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Title: NADH-regulated metabolic model for growth of Methylosinus trichosporium OB3b. Model presentation, parameter estimation, and model validation

Abstract

Chlorinated ethenes, such as the environmental pollutant trichloroethene, can be converted aerobically only via cometabolism. In this process, conversion results from the nonspecificity of oxygenating enzymes. Expression of these enzymes occurs during growth on compounds such as alkanes, aromatics, and ammonia. A biochemical model is presented that described growth of Methylosinus trichosporium OB3b on methane. The model, which was developed to compare strategies to alleviate NADH limitation resulting from cometabolic contaminant conversion, includes (1) catabolism of methane via methanol, formaldehyde, and formate to carbon dioxide; (2) growth as formaldehyde assimilation; and (3) storage material (poly-{beta}-hydroxy-butyric acid, PHB) metabolism. To integrate the three processes, the cofactor NADH is used as central intermediate and controlling factor--instead of the commonly applied energy carrier ATP. This way a stable and well-regulated growth model is obtained that gives a realistic description of a variety of steady-state and transient-state experimental data. An analysis of the cells' physiological properties is given to illustrate the applicability of the model. Steady-state model calculations showed that in strain OB3b flux control is located primarily at the first enzyme of the metabolic pathway. Since no adaptation in V{sub MAX} values is necessary to describe growth at different dilution rates, the organismmore » seems to have a ``rigid enzyme system,'' the activity of which is not regulated in response to continued growth at low rates. During transient periods of excess carbon and energy source availability, PHB is found to accumulate, serving as a sink for transiently available excess reducing power.« less

Authors:
; ; ; ;
Publication Date:
Research Org.:
Univ. of Groningen (NL)
OSTI Identifier:
20080443
Resource Type:
Journal Article
Journal Name:
Biotechnology Progress
Additional Journal Information:
Journal Volume: 16; Journal Issue: 2; Other Information: PBD: Mar-Apr 2000; Journal ID: ISSN 8756-7938
Country of Publication:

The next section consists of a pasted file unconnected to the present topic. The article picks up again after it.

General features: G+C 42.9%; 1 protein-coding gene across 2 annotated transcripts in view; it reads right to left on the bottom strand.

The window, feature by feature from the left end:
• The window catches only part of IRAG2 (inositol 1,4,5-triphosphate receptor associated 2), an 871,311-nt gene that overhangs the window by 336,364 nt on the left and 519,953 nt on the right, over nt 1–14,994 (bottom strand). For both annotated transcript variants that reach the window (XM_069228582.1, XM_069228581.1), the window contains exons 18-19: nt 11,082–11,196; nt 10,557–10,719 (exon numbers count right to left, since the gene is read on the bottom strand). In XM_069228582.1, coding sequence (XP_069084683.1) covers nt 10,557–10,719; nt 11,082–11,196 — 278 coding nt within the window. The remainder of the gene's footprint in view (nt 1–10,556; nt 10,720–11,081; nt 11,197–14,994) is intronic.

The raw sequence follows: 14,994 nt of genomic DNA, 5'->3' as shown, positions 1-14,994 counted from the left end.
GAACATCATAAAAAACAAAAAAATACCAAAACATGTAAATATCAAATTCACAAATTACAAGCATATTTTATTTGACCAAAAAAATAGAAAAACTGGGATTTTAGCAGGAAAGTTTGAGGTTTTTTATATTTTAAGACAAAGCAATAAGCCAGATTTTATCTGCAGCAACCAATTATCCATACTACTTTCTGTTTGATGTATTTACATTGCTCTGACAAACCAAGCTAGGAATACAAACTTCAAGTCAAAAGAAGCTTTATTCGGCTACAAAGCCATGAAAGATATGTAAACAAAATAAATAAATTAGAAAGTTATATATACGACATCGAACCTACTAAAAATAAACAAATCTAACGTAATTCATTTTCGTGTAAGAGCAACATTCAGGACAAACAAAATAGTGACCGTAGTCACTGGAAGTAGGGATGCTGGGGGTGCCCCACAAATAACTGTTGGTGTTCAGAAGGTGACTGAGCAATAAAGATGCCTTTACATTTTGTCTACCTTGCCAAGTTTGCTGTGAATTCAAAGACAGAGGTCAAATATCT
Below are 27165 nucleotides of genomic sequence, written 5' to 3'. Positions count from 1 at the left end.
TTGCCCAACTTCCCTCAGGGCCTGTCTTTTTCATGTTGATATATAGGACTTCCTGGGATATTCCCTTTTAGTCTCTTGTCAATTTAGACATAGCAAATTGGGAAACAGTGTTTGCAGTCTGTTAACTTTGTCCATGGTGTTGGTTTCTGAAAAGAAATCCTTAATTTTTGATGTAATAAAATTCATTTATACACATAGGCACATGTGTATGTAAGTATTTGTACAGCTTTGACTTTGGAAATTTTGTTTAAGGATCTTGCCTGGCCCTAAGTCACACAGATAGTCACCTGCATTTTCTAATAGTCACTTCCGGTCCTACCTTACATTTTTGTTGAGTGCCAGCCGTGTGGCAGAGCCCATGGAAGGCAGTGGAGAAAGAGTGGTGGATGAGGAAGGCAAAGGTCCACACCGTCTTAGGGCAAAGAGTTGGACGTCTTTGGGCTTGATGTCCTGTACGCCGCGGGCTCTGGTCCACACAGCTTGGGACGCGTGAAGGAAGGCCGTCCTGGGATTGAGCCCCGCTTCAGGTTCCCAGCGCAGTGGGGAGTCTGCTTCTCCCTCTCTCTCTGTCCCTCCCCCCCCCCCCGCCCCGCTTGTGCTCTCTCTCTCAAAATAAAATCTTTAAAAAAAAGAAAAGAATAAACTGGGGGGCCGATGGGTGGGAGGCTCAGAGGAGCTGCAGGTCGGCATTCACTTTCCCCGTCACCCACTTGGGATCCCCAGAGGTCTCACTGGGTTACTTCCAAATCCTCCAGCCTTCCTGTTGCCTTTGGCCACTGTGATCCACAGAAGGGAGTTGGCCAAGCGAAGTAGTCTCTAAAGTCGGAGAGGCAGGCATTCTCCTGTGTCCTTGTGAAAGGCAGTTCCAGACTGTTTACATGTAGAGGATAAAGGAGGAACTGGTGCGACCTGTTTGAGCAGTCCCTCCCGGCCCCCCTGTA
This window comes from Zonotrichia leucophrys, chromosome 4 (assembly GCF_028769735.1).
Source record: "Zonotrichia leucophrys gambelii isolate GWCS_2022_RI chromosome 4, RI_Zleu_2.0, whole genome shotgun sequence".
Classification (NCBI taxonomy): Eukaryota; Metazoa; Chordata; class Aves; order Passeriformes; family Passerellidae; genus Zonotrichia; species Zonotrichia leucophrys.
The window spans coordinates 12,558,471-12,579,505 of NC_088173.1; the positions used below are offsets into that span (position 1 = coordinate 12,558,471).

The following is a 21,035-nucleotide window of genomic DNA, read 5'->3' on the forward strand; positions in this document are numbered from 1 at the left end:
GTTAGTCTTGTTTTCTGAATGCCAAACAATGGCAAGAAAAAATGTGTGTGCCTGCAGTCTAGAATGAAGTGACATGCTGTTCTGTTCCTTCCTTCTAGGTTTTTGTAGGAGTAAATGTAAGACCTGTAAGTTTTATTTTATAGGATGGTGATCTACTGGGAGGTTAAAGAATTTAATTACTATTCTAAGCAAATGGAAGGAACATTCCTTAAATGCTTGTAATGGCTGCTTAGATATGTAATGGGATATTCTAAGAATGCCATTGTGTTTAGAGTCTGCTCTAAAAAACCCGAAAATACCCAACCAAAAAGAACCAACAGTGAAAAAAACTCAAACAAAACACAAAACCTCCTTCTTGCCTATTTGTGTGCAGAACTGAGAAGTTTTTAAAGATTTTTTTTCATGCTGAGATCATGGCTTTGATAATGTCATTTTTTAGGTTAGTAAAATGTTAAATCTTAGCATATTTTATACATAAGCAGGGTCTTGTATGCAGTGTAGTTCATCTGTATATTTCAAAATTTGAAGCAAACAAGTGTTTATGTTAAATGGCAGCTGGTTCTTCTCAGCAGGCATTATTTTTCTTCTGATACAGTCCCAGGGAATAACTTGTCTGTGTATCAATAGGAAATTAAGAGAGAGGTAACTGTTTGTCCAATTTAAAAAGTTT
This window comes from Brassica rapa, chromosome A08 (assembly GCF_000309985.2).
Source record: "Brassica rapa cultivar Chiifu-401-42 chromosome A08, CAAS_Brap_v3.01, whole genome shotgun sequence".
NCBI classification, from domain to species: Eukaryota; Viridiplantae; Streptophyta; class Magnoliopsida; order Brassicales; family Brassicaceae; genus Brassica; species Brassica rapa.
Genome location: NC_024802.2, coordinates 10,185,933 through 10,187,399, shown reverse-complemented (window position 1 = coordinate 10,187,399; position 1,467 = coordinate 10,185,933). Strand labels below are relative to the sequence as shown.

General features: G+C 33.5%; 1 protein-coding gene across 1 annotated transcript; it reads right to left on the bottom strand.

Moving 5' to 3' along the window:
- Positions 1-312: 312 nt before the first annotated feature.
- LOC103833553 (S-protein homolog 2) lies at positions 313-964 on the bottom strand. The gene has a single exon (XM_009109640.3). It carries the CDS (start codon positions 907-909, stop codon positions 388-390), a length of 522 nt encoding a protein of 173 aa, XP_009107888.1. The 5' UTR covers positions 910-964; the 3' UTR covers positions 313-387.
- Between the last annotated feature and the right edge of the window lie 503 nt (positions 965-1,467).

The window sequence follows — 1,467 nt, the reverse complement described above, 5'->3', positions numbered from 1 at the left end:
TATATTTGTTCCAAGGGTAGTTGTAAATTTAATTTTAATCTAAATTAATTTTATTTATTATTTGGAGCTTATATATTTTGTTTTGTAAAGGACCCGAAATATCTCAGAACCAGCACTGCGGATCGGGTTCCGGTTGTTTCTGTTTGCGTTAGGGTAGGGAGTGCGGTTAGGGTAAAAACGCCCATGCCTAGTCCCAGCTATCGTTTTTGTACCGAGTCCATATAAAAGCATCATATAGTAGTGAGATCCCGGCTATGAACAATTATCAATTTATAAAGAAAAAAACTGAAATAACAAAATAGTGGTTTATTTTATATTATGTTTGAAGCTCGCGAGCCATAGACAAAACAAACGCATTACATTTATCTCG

United States
Language:
English
Subject:
54 ENVIRONMENTAL SCIENCES; CHLORINATED ALIPHATIC HYDROCARBONS; REMEDIAL ACTION; BIODEGRADATION; GROWTH; NADH2; METABOLISM; METHANE; BIOLOGICAL PATHWAYS; METHANOTROPHIC BACTERIA

Citation Formats

Sipkema, E M, Koning, W de, Ganzeveld, K J, Janssen, D B, and Beenackers, A A.C.M. NADH-regulated metabolic model for growth of Methylosinus trichosporium OB3b. Model presentation, parameter estimation, and model validation. United States: N. p., 2000. Web. doi:10.1021/bp9901567.
Sipkema, E M, Koning, W de, Ganzeveld, K J, Janssen, D B, & Beenackers, A A.C.M. NADH-regulated metabolic model for growth of Methylosinus trichosporium OB3b. Model presentation, parameter estimation, and model validation. United States. https://doi.org/10.1021/bp9901567
Sipkema, E M, Koning, W de, Ganzeveld, K J, Janssen, D B, and Beenackers, A A.C.M. 2000. "NADH-regulated metabolic model for growth of Methylosinus trichosporium OB3b. Model presentation, parameter estimation, and model validation". United States. https://doi.org/10.1021/bp9901567.
@article{osti_20080443,
title = {NADH-regulated metabolic model for growth of Methylosinus trichosporium OB3b. Model presentation, parameter estimation, and model validation},
author = {Sipkema, E M and Koning, W de and Ganzeveld, K J and Janssen, D B and Beenackers, A A.C.M.},
abstractNote = {Chlorinated ethenes, such as the environmental pollutant trichloroethene, can be converted aerobically only via cometabolism. In this process, conversion results from the nonspecificity of oxygenating enzymes. Expression of these enzymes occurs during growth on compounds such as alkanes, aromatics, and ammonia. A biochemical model is presented that described growth of Methylosinus trichosporium OB3b on methane. The model, which was developed to compare strategies to alleviate NADH limitation resulting from cometabolic contaminant conversion, includes (1) catabolism of methane via methanol, formaldehyde, and formate to carbon dioxide; (2) growth as formaldehyde assimilation; and (3) storage material (poly-{beta}-hydroxy-butyric acid, PHB) metabolism. To integrate the three processes, the cofactor NADH is used as central intermediate and controlling factor--instead of the commonly applied energy carrier ATP. This way a stable and well-regulated growth model is obtained that gives a realistic description of a variety of steady-state and transient-state experimental data. An analysis of the cells' physiological properties is given to illustrate the applicability of the model. Steady-state model calculations showed that in strain OB3b flux control is located primarily at the first enzyme of the metabolic pathway. Since no adaptation in V{sub MAX} values is necessary to describe growth at different dilution rates, the organism seems to have a ``rigid enzyme system,'' the activity of which is not regulated in response to continued growth at low rates. During transient periods of excess carbon and energy source availability, PHB is found to accumulate, serving as a sink for transiently available excess reducing power.},
doi = {10.1021/bp9901567},
url = {https://www.osti.gov/biblio/20080443}, journal = {Biotechnology Progress},
issn = {8756-7938},
number = 2,
volume = 16,
place = {United States},
year = {2000},
month = {4}
}